Last Updated: Sun Oct 17, 2010 04:57 am (KSA) 01:57 am (GMT)

Turkey, Israel and the PKK


Itai Anghel, a journalist working for the Israeli Channel 2 program “Uvda,” published an article in yesterday’s issue of the Haaretz daily about an interview he had with the Kurdistan Workers’ Party’s (PKK) leader in the mountains, Murat Karayılan.

The article aims to attract more and more viewers to the actual airing of the Uvda (fact) program, where Karayılan will have a chance to appeal to the Israeli public. Already from the bits of information Anghel has shared with Haaretz readers we understand that Karayılan is questioning military cooperation between Turkey and Israel. “It is really a big mystery to me.

Because, more than any other people in the world, I would have expected Israel to understand and identify with us. After all, you who have experienced the Holocaust, massacres, expulsions and persecution, now see our people, the Kurdish people, experiencing that same fate. Everyone in this area -- Syrians, Turks and Iranians -- wants to and is trying to destroy us, and you, of all people, are the ones providing them with the weapons to destroy us,” says Karayılan.

He suggests: “More than any other Turkish head of state, this prime minister, Recep Tayyip Erdoğan, openly shows how he is improving relations with Hezbollah and Syria. He hugs [Iranian President Mahmoud] Ahmadinejad and praises Hamas.” He then asks a seemingly legitimate question: “Are you sure this is your friend?”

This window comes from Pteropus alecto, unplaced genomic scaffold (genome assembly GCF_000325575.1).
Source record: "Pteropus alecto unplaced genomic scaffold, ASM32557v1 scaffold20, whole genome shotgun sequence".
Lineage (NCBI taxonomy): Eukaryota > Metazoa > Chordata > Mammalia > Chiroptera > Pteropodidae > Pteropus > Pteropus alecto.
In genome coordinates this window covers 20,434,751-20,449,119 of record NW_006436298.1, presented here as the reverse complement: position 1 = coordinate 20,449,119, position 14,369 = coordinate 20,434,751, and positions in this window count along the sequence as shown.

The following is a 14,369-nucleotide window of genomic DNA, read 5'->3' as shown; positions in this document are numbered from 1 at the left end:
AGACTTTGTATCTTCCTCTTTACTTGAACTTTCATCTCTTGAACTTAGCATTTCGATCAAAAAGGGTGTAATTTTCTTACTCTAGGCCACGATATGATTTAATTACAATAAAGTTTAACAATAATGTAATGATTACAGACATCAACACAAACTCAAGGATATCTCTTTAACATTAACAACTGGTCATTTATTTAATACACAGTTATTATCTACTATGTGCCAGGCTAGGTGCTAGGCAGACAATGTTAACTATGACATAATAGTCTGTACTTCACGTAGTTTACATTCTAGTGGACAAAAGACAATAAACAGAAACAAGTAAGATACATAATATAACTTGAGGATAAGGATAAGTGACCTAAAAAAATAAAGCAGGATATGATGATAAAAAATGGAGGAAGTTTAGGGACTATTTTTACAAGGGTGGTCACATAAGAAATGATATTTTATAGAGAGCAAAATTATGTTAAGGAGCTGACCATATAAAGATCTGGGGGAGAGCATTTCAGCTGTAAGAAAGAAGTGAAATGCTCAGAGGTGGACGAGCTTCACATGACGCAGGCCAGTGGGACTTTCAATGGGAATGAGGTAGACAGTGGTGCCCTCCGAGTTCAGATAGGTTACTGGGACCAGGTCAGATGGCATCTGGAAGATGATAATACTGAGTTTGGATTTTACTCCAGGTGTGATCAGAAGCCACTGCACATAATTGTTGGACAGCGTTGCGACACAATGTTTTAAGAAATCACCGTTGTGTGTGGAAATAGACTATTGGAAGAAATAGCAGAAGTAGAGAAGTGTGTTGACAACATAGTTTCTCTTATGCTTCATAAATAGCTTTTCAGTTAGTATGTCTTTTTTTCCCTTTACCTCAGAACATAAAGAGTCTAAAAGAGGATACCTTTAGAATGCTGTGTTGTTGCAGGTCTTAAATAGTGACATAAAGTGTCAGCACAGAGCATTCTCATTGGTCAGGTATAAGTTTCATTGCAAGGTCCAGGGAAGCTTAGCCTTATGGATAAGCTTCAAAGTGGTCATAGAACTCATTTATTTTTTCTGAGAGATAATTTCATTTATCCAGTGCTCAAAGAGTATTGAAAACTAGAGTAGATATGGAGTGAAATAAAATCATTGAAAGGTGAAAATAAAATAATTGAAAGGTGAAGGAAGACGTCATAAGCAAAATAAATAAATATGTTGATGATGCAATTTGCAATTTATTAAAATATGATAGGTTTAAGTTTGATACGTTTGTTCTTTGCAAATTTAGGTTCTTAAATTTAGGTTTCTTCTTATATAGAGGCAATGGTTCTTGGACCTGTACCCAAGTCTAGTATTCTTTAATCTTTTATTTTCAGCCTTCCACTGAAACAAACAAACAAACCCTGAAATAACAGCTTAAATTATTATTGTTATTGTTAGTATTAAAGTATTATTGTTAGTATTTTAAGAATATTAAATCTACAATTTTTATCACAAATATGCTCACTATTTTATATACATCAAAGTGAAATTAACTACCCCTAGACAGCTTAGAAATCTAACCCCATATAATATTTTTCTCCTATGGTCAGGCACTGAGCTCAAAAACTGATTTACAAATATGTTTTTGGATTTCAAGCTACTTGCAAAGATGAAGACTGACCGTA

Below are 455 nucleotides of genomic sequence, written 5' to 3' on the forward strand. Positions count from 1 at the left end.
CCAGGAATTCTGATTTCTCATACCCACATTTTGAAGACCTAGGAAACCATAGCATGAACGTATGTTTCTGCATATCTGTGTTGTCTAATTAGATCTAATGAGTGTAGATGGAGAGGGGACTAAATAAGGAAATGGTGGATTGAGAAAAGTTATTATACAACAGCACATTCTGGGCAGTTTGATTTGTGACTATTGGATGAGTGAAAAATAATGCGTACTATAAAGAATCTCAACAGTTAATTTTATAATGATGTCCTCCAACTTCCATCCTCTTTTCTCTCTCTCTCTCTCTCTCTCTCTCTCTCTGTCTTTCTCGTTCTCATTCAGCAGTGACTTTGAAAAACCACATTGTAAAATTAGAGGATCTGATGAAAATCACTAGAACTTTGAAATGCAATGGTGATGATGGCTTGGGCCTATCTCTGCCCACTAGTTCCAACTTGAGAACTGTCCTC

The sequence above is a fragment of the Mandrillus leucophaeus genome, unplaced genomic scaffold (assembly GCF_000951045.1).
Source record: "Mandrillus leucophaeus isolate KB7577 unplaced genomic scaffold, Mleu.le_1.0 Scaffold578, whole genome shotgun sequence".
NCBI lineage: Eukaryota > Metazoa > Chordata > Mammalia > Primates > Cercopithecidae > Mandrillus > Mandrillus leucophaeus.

First of all, it is a democratic right for a journalist to interview a terrorist leader and broadcast that interview. There is nothing wrong with this and Turkey must not enter into unnecessary polemics with Israel over the broadcasting of this interview, reminding us of Israeli interference in programs broadcast by Turkish television stations.

Second, Karayılan seems to have found the worst ally against Turkey. The question is not why on earth would an Israeli journalist go and speak with a terrorist leader and flatter him as a “mountain fighter”; the question is why would Karayılan prefer to speak with an Israeli journalist while any journalist, including Turkish ones, would love to interview him? Why did he chose an Israeli journalist?

Maybe the drones are killing “too many of their boys” and he hoped to appeal to the Israeli public so as to prevent Turkish-Israeli military cooperation. As he does not clarify his intention, I will use the freedom of speculation. I claim that he is planning to move to Israel and work within the ranks of the Israeli army as a mercenary commander after the inescapable disintegration of the PKK.

It is good to have journalist friends in the country you are planning to live in and serve for the rest of your life.

This speculation is not baseless speculation. There were rumors of ex-PKK soldiers being utilized as mercenaries in Israeli military cover operations by the end of the 1990s. Such things usually stay rumors forever, but Karayılan might have found the idea attractive. This is not to claim that Israel has offered such a possibility to Karayılan. I am speculating on Karayılan’s motives, not those of Israel.

In fact, a Karayılan that would go to a Scandinavian country and continue to dream of participating in Turkish politics would be less harmful to Turkey than a Karayılan that fights Hezbullah. Karayılan should even consider the possibility of making Aliyah [immigration]. All he needs is to find is a remote Jewish ancestor and a series of lies about why his mother kept her Jewish faith secret due to “social pressure” in the mountains. A $5,000-20,000 of drug money will fix the rest.

*Published by the Turkey-based TODAY'S ZAMAN on Sep. 23, 2010

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